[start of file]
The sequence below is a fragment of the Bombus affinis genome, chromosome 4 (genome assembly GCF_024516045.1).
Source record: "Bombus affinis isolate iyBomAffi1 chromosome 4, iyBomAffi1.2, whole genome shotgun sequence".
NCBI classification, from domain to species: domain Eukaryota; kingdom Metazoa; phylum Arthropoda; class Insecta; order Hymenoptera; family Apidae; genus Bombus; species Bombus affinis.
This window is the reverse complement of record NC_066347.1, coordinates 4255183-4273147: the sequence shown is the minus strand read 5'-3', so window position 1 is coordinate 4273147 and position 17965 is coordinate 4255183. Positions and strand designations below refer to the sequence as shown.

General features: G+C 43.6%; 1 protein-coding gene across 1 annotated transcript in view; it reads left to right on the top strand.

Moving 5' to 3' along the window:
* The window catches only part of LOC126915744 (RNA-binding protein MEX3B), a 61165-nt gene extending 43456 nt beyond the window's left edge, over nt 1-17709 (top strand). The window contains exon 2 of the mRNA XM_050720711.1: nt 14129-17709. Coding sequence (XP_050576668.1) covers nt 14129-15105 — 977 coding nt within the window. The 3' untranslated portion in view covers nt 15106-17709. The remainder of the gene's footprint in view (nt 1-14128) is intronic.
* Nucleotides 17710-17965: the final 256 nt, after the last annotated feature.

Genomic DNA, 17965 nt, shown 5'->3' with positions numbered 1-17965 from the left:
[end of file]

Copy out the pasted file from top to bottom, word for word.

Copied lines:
The sequence below is a fragment of the Bombus affinis genome, chromosome 4 (genome assembly GCF_024516045.1).
Source record: "Bombus affinis isolate iyBomAffi1 chromosome 4, iyBomAffi1.2, whole genome shotgun sequence".
NCBI classification, from domain to species: domain Eukaryota; kingdom Metazoa; phylum Arthropoda; class Insecta; order Hymenoptera; family Apidae; genus Bombus; species Bombus affinis.
This window is the reverse complement of record NC_066347.1, coordinates 4255183-4273147: the sequence shown is the minus strand read 5'-3', so window position 1 is coordinate 4273147 and position 17965 is coordinate 4255183. Positions and strand designations below refer to the sequence as shown.

General features: G+C 43.6%; 1 protein-coding gene across 1 annotated transcript in view; it reads left to right on the top strand.

Moving 5' to 3' along the window:
* The window catches only part of LOC126915744 (RNA-binding protein MEX3B), a 61165-nt gene extending 43456 nt beyond the window's left edge, over nt 1-17709 (top strand). The window contains exon 2 of the mRNA XM_050720711.1: nt 14129-17709. Coding sequence (XP_050576668.1) covers nt 14129-15105 — 977 coding nt within the window. The 3' untranslated portion in view covers nt 15106-17709. The remainder of the gene's footprint in view (nt 1-14128) is intronic.
* Nucleotides 17710-17965: the final 256 nt, after the last annotated feature.

Genomic DNA, 17965 nt, shown 5'->3' with positions numbered 1-17965 from the left: